You also made a reference to a comment which was ‘Blairite’. Again, that is in the realms of personal opinion and not fact. As far as I know, it is not what Blair has ever said but I had left that bit in there. I’ve tried not to change everything although, technically I could have. I had compromised.

SW should not become a vehicle for any personal issue that you, myself or anyone may have. Fairness and accuracy is all important, otherwise even one badly constructed page can hurt the entire SW effort.

I’ve tried to be fair and accurate which is why no one else from SW has ever queried my integrity. I’ve set up numerous new pages and tried to update many others, none of which you have taken issue with, nor anyone else.

The Talk page on the APF is totally outdated and issues have been resolved and again seem to mostly reflect your blog type edits. Other SW Talk pages have been changed overtime. In any case the info still remains in the history log for anyone to look at it.

Out of consideration to you, I have made some more compromises. The rest I am restoring as I strongly and adamantly feel they reflect accuracy and fairness. And, I will pursue this very robustly as I don’t like SW high standards being damaged, and which I hope you will agree with and support. Cheers.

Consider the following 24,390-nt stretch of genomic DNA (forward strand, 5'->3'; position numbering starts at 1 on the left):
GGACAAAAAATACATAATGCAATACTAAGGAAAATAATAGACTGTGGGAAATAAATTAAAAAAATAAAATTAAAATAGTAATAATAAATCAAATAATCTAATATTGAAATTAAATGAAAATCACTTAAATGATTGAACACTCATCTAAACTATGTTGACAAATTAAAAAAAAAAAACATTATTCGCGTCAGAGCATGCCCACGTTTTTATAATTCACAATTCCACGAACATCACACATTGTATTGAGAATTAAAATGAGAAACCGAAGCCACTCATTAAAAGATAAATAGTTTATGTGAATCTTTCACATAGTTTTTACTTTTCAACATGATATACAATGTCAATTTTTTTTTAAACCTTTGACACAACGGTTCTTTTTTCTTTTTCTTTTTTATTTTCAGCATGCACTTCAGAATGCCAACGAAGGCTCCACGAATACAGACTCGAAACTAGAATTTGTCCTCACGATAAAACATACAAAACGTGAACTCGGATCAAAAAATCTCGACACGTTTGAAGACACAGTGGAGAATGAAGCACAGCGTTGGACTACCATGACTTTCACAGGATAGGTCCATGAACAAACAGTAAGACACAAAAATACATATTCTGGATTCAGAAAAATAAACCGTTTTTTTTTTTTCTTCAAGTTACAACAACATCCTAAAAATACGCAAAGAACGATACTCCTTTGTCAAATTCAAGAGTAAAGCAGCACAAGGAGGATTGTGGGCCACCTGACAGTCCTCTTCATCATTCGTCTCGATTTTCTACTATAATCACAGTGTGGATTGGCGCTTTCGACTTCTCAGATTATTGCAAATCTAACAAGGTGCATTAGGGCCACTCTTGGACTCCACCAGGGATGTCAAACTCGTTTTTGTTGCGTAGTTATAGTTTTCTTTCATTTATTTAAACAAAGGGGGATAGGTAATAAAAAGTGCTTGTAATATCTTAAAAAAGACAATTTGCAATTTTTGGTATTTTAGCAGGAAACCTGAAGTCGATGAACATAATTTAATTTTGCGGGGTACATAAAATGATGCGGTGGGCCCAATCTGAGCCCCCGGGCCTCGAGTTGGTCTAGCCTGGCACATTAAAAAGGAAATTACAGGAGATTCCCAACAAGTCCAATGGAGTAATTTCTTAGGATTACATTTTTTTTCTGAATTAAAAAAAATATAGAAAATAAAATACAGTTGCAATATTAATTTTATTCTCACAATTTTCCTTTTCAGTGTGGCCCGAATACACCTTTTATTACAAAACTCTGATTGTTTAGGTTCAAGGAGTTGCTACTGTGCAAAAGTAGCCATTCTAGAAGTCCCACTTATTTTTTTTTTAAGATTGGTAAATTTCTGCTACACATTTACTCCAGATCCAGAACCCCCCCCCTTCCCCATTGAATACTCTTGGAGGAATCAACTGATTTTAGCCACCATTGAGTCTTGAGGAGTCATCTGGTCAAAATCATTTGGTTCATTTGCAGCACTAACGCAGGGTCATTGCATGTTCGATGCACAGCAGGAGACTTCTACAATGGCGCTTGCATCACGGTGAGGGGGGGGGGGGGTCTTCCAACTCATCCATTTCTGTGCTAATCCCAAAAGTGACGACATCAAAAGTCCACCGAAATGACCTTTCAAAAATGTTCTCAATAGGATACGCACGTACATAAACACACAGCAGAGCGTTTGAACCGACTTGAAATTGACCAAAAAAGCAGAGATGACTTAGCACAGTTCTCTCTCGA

-- Ben Malcom

An interjection

Ben, I'm trying to see if I can mediate this dispute a bit. Please see the Talk:Asia-Pacific Foundation page. You and Neoconned are both great contributor to SW and I hate to see you two get bogged down in this stuff.

Best, Conor Kenny, Congresspedia Editor


Perhaps you will find the SW resource on References helpful. Artificial Intelligence 11:10, 8 May 2006 (EDT)

Addressing edit changes re APF pages

Dear Ben

I'm aware that Conor has foreshadowed an attempt to address the issues you have with Neoconned's version of the various APF pages.

However in the meantime I have reverted your latest changes back to Neoconned's version. The reason is simply that his pages should be taken as the starting point for subsequent changes. Given your changes involved substantial deletions that were and remain unexplained this is only fair. It shouldn't be for Neoconned to have to argue for reinstatement of material that has been accepted by everyone else other than yourself.

A couple of other points:

  • it think it is would be better is you avoided personalising the issue and concentrate on the specific points on the pages that you take issue with. I suggest retracting that last post to Neoconned's talk page would be a a good start to avoiding personal critiques and sticking to the issues. As Conor indicated both Neoconned and yourself had contributed valuable material and I'd like to see the issue resolve amicable.

However, it is worth stressing that there are some basic protocols worth emphasising:

  • the content of 'Talk' pages should not be deleted just because it is old or even long. When pages get over 32k we move the content to an archive page but we do not delete it. A link to the archived content is also left on the current talk page. Just because earlier comments are on the history file is not the point. The reason for keeping content on the talk pages intact is a simple courtesy to current and future contributors and readers so they can easily follow the discussions on the page. The APF pages are not large enough to worry about yet. So in my view reinstatement is entirely justified.